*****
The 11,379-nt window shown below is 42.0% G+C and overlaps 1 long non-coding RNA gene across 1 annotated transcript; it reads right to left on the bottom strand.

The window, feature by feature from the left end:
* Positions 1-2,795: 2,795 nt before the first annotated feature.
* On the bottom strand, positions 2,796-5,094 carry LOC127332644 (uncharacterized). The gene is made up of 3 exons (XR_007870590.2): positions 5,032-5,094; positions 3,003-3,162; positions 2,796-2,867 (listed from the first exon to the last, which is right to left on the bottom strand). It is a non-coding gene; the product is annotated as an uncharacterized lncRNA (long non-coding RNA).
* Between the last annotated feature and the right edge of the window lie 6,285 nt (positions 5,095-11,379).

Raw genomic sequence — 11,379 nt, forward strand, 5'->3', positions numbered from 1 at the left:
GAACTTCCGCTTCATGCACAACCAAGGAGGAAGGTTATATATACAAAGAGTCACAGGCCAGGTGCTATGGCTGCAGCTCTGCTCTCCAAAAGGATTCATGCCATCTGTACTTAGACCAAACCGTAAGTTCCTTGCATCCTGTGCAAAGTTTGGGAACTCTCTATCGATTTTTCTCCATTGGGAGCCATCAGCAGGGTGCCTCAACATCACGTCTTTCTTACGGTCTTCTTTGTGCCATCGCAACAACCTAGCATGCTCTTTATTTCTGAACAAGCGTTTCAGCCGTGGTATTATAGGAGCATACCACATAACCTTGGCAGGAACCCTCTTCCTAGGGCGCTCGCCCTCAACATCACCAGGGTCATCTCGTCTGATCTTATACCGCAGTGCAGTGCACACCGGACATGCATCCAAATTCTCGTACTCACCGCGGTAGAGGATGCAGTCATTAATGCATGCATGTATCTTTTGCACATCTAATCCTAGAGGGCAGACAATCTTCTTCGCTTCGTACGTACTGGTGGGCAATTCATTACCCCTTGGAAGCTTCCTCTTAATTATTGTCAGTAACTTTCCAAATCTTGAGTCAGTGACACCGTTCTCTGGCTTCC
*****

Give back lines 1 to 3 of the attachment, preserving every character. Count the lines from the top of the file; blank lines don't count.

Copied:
The 11,379-nt window shown below is 42.0% G+C and overlaps 1 long non-coding RNA gene across 1 annotated transcript; it reads right to left on the bottom strand.

The window, feature by feature from the left end:
* Positions 1-2,795: 2,795 nt before the first annotated feature.